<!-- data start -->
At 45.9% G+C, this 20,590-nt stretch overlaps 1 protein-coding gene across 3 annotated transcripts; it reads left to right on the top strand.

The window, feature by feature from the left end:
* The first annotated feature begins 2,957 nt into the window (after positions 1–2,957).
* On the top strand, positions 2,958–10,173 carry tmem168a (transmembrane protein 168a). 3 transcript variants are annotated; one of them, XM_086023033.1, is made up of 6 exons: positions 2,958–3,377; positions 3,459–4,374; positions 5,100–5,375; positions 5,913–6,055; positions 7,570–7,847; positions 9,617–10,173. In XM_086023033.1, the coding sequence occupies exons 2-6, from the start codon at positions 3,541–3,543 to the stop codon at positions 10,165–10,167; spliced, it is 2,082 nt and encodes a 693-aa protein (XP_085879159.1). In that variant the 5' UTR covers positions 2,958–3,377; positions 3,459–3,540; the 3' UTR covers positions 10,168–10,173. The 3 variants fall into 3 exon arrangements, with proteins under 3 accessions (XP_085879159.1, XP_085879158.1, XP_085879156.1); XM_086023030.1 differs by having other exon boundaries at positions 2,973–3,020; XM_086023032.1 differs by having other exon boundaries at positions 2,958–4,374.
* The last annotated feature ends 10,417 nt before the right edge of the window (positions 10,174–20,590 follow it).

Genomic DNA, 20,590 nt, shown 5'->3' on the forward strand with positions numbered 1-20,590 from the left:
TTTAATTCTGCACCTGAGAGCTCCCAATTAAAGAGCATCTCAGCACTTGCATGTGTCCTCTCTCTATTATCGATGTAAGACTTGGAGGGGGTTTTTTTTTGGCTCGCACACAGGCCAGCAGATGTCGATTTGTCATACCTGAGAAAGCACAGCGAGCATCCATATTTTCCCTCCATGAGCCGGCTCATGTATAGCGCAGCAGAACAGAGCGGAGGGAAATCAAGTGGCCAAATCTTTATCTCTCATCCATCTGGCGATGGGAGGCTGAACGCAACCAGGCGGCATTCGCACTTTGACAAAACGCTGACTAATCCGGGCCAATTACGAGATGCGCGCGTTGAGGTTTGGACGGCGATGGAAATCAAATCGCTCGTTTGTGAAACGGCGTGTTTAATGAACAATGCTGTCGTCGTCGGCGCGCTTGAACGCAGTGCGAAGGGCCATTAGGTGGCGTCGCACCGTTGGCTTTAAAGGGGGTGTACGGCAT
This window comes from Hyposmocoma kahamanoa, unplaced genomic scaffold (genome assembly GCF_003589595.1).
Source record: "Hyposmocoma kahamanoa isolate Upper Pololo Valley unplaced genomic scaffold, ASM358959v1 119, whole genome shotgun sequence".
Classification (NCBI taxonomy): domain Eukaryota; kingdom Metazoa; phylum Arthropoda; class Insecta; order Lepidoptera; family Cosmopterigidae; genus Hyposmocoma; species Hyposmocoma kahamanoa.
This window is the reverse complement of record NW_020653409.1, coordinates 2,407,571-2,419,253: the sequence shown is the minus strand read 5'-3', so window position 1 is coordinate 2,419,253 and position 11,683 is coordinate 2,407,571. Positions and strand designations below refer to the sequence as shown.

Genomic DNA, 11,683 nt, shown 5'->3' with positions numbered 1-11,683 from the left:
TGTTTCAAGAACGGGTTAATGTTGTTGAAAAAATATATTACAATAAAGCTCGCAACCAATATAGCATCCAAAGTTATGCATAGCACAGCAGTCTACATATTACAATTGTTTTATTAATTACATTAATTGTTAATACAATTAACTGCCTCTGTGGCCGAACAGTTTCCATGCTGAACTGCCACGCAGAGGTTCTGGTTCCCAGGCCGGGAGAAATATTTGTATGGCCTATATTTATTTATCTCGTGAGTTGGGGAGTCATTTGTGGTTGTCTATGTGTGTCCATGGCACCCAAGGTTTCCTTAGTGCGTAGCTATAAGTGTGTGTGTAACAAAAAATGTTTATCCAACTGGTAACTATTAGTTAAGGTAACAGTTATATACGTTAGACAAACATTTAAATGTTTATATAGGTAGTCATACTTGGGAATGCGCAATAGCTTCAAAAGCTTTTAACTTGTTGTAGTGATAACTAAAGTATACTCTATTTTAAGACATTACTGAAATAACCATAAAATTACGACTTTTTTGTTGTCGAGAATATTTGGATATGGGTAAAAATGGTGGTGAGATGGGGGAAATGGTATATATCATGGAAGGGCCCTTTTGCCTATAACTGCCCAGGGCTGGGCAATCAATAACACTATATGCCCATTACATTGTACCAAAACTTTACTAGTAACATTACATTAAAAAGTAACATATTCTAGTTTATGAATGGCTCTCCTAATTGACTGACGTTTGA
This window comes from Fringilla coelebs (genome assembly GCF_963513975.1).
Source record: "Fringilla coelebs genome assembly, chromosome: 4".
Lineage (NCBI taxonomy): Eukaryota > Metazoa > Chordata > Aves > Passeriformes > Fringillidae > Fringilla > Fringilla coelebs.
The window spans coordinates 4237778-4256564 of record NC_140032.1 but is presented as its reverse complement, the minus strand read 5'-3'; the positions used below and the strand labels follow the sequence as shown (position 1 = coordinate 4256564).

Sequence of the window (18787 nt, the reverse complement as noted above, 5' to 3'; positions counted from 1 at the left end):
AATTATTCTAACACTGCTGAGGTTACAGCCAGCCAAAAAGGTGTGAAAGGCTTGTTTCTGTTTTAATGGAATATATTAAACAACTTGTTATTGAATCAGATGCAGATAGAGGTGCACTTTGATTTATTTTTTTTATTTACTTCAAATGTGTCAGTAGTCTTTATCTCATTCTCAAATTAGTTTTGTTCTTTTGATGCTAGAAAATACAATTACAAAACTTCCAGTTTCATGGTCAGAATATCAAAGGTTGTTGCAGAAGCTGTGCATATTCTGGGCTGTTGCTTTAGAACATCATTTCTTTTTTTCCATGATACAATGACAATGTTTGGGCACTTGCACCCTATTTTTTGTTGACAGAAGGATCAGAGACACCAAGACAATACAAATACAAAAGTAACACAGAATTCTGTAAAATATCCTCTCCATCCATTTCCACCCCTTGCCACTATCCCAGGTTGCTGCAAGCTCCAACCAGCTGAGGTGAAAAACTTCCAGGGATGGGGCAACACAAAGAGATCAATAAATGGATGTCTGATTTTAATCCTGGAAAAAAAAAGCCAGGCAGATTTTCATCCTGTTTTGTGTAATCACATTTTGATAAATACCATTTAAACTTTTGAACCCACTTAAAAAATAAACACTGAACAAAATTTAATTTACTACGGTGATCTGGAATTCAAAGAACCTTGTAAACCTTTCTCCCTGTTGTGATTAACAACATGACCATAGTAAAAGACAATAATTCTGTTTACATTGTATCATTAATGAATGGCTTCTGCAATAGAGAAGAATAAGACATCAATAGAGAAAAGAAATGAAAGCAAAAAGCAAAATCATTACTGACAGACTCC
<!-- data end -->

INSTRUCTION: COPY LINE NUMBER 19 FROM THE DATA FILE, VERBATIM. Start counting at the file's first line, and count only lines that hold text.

AATTATTCTAACACTGCTGAGGTTACAGCCAGCCAAAAAGGTGTGAAAGGCTTGTTTCTGTTTTAATGGAATATATTAAACAACTTGTTATTGAATCAGATGCAGATAGAGGTGCACTTTGATTTATTTTTTTTATTTACTTCAAATGTGTCAGTAGTCTTTATCTCATTCTCAAATTAGTTTTGTTCTTTTGATGCTAGAAAATACAATTACAAAACTTCCAGTTTCATGGTCAGAATATCAAAGGTTGTTGCAGAAGCTGTGCATATTCTGGGCTGTTGCTTTAGAACATCATTTCTTTTTTTCCATGATACAATGACAATGTTTGGGCACTTGCACCCTATTTTTTGTTGACAGAAGGATCAGAGACACCAAGACAATACAAATACAAAAGTAACACAGAATTCTGTAAAATATCCTCTCCATCCATTTCCACCCCTTGCCACTATCCCAGGTTGCTGCAAGCTCCAACCAGCTGAGGTGAAAAACTTCCAGGGATGGGGCAACACAAAGAGATCAATAAATGGATGTCTGATTTTAATCCTGGAAAAAAAAAGCCAGGCAGATTTTCATCCTGTTTTGTGTAATCACATTTTGATAAATACCATTTAAACTTTTGAACCCACTTAAAAAATAAACACTGAACAAAATTTAATTTACTACGGTGATCTGGAATTCAAAGAACCTTGTAAACCTTTCTCCCTGTTGTGATTAACAACATGACCATAGTAAAAGACAATAATTCTGTTTACATTGTATCATTAATGAATGGCTTCTGCAATAGAGAAGAATAAGACATCAATAGAGAAAAGAAATGAAAGCAAAAAGCAAAATCATTACTGACAGACTCC